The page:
Code for Histologic Grading and Differentiation

Rule G. Assign the highest grade or differentiation code described in the diagnostic statement.

ICD-O includes, as the 6th digit of the morphology code, a single-digit code number designating the grade or differentiation of malignant neoplasms as listed in Figure 21. Only malignant tumors are graded.

The practice of grading varies greatly among pathologists throughout the world, and many malignant tumors are not routinely graded. In the grading code listed in Figure 21, the code numbers 1 to 4 are used to designate grades I to IV respectively. Words used to designate degrees of differentiation are listed in a separate column.

Figure 21. 6th Digit Code for Histologic Grading & Differentiation
Code Grade Differentiation
1 Grade I Well differentiated
Differentiated, NOS
2 Grade II Moderately differentiated
Moderately well differentiated
Intermediate differentiation
3 Grade III Poorly differentiated
4 Grade IV Undifferentiated
9   Grade or differentiation not determined, not stated or not applicable

Differentiation describes how much or how little a tumor resembles the normal tissue from which it arose. There is great variability in the use of descriptors by pathologists. In general, the adverbs "well," "moderately," and "poorly" are used to indicate degrees of differentiation, which approximate to grades I, II, and III. "undifferentiated" and "anaplastic" usually correspond to grade IV. Thus the diagnoses "squamous cell carcinoma, grade II" and "moderately well differentiated squamous cell carcinoma" would both be coded to the morphology code M-8070/32. When a diagnosis indicates two different degrees of grading or differentiation, the higher number should be used as the grading code. Thus "moderately differentiated squamous cell carcinoma with poorly differentiated areas" should be given the grading code "3." The complete code would therefore be M-8070/33.

The grading codes can be applied to all the malignant neoplasms listed in ICD-O if the diagnosis includes information about grade or differentiation. For example, complete coding of the diagnosis "anaplastic squamous cell carcinoma" requires addition of the grading code "4" to the morphology code M-8070/3, as M-8070/34. It would be incorrect to code this diagnosis to the morphology code M8070/39, which does not indicate grade.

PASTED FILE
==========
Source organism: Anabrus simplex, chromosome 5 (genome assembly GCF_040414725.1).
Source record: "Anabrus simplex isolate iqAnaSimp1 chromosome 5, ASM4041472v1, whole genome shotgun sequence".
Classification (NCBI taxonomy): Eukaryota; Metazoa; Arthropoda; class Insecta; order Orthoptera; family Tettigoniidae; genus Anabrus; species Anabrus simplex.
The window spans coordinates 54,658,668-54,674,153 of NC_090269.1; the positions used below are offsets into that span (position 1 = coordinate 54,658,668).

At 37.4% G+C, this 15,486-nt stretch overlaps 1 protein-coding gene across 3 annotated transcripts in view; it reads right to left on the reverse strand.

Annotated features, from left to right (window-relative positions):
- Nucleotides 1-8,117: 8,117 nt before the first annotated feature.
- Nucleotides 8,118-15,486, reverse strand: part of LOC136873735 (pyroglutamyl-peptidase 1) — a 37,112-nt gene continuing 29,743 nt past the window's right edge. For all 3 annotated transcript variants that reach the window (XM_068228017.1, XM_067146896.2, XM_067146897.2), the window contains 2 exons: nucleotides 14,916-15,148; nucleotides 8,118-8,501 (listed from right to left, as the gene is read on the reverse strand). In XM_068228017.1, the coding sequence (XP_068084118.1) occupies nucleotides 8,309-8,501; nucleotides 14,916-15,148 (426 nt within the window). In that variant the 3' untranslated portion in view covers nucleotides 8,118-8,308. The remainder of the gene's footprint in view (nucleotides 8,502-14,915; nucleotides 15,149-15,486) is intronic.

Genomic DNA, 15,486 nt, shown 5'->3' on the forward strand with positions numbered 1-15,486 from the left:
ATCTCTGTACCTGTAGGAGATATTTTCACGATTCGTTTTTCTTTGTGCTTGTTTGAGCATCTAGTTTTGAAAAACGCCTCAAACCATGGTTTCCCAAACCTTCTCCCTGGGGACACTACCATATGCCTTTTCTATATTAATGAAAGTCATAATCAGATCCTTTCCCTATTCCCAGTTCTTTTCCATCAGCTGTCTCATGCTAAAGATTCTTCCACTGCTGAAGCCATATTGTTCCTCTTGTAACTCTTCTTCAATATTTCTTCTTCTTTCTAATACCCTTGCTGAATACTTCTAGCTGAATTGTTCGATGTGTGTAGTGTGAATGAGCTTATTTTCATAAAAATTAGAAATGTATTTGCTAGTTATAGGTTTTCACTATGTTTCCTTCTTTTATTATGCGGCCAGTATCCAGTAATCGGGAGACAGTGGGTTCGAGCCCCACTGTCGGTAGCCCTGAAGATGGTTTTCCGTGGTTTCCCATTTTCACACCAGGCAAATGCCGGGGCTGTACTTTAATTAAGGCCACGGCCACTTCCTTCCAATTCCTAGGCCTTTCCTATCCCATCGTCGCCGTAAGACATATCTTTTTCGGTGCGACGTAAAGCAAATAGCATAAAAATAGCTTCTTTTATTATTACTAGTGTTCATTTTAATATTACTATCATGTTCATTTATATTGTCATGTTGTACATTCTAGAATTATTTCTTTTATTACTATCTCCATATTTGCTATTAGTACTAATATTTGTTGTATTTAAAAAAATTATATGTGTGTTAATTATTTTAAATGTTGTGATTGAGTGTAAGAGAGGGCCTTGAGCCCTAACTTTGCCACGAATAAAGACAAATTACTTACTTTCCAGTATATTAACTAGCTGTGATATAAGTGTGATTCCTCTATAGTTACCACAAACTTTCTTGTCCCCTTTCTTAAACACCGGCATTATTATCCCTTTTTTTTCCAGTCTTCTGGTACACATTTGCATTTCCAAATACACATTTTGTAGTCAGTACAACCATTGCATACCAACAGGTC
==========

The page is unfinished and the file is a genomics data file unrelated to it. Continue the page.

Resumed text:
It should be noted that words such as "anaplastic," "well differentiated," and "undifferentiated" are used as integral parts of approximately 15 histologic terms for neoplasms (in addition to those used to describe lymphomas). Examples are: "malignant [glossary term:] teratoma, anaplastic" (M-9082/34), "retinoblastoma, differentiated" (M-9511/31), and "follicular adenocarcimoma, well differentiated (M-8331/31). Coders should use the appropriate morphology code together with the proper grading code, as indicated in the examples.

This same 6th digit column may also be used to denote cell lineage for leukemias and lymphomas (Figure 22). This may be useful when comparing data coded according to the Third Edition of ICD-O with data coded according to the Second Edition. As noted in the section on lymphomas, in the Third Edition, the cell lineage is implicit in the four-digit histology code, and an additional grade or differentiation (6th digit) code is not required. However, some registries may wish to retain the additional digit to identify cases in which the diagnosis is supported by immunophenotypic data. In such instances, the immunophenotype code has precedence over other diagnostic terms for grade or differentiation, such as "well differentiated" or "grade III."

Figure 22. 6th Digit Code for Immunophenotype Designation for Lymphomas & Leukemias
Code Designation
5 T-cell
6 B-cell
7 Null cell
Non T-non B
8 NK cell
Natural killer cell
9 Cell type not determined,
not stated or not applicable